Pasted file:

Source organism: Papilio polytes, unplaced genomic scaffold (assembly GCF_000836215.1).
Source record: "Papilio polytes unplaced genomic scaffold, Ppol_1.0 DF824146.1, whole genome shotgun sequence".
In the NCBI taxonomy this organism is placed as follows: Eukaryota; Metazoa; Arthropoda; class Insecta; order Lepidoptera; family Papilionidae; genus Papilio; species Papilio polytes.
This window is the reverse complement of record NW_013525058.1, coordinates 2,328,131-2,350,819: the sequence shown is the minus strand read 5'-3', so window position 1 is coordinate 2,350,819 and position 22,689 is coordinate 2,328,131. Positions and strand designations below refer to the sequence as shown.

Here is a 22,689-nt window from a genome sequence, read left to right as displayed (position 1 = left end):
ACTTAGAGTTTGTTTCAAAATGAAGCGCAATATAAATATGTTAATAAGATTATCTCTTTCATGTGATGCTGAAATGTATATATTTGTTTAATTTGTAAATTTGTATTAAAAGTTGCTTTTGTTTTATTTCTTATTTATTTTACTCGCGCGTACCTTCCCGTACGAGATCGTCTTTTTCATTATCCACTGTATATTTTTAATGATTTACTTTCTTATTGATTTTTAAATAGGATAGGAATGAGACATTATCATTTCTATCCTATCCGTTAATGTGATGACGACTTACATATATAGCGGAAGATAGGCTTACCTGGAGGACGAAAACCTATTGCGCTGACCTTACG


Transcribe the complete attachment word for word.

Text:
Source organism: Papilio polytes, unplaced genomic scaffold (assembly GCF_000836215.1).
Source record: "Papilio polytes unplaced genomic scaffold, Ppol_1.0 DF824146.1, whole genome shotgun sequence".
In the NCBI taxonomy this organism is placed as follows: Eukaryota; Metazoa; Arthropoda; class Insecta; order Lepidoptera; family Papilionidae; genus Papilio; species Papilio polytes.
This window is the reverse complement of record NW_013525058.1, coordinates 2,328,131-2,350,819: the sequence shown is the minus strand read 5'-3', so window position 1 is coordinate 2,350,819 and position 22,689 is coordinate 2,328,131. Positions and strand designations below refer to the sequence as shown.

Here is a 22,689-nt window from a genome sequence, read left to right as displayed (position 1 = left end):
ACTTAGAGTTTGTTTCAAAATGAAGCGCAATATAAATATGTTAATAAGATTATCTCTTTCATGTGATGCTGAAATGTATATATTTGTTTAATTTGTAAATTTGTATTAAAAGTTGCTTTTGTTTTATTTCTTATTTATTTTACTCGCGCGTACCTTCCCGTACGAGATCGTCTTTTTCATTATCCACTGTATATTTTTAATGATTTACTTTCTTATTGATTTTTAAATAGGATAGGAATGAGACATTATCATTTCTATCCTATCCGTTAATGTGATGACGACTTACATATATAGCGGAAGATAGGCTTACCTGGAGGACGAAAACCTATTGCGCTGACCTTACG